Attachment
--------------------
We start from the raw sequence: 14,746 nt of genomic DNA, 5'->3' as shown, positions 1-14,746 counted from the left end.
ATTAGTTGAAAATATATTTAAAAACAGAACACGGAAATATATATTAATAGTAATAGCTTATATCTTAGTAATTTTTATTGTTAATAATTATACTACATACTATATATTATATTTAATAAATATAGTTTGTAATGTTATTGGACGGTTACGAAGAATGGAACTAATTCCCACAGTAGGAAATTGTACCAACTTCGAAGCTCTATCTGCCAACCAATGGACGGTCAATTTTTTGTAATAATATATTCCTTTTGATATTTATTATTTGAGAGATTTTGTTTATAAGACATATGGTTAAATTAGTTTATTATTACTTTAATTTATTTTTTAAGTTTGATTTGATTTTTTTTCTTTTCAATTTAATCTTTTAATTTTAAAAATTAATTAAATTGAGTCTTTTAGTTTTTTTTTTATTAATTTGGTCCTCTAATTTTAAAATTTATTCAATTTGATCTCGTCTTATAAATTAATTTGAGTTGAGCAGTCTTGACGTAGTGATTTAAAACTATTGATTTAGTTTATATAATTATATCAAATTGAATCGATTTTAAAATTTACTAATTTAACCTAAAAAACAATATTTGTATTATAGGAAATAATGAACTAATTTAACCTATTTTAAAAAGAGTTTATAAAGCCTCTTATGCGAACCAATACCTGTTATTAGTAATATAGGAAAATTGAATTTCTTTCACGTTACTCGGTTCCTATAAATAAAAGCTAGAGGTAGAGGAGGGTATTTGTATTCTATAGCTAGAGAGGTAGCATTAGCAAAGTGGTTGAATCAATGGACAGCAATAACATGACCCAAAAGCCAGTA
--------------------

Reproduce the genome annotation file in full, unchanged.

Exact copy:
We start from the raw sequence: 14,746 nt of genomic DNA, 5'->3' as shown, positions 1-14,746 counted from the left end.
ATTAGTTGAAAATATATTTAAAAACAGAACACGGAAATATATATTAATAGTAATAGCTTATATCTTAGTAATTTTTATTGTTAATAATTATACTACATACTATATATTATATTTAATAAATATAGTTTGTAATGTTATTGGACGGTTACGAAGAATGGAACTAATTCCCACAGTAGGAAATTGTACCAACTTCGAAGCTCTATCTGCCAACCAATGGACGGTCAATTTTTTGTAATAATATATTCCTTTTGATATTTATTATTTGAGAGATTTTGTTTATAAGACATATGGTTAAATTAGTTTATTATTACTTTAATTTATTTTTTAAGTTTGATTTGATTTTTTTTCTTTTCAATTTAATCTTTTAATTTTAAAAATTAATTAAATTGAGTCTTTTAGTTTTTTTTTTATTAATTTGGTCCTCTAATTTTAAAATTTATTCAATTTGATCTCGTCTTATAAATTAATTTGAGTTGAGCAGTCTTGACGTAGTGATTTAAAACTATTGATTTAGTTTATATAATTATATCAAATTGAATCGATTTTAAAATTTACTAATTTAACCTAAAAAACAATATTTGTATTATAGGAAATAATGAACTAATTTAACCTATTTTAAAAAGAGTTTATAAAGCCTCTTATGCGAACCAATACCTGTTATTAGTAATATAGGAAAATTGAATTTCTTTCACGTTACTCGGTTCCTATAAATAAAAGCTAGAGGTAGAGGAGGGTATTTGTATTCTATAGCTAGAGAGGTAGCATTAGCAAAGTGGTTGAATCAATGGACAGCAATAACATGACCCAAAAGCCAGTA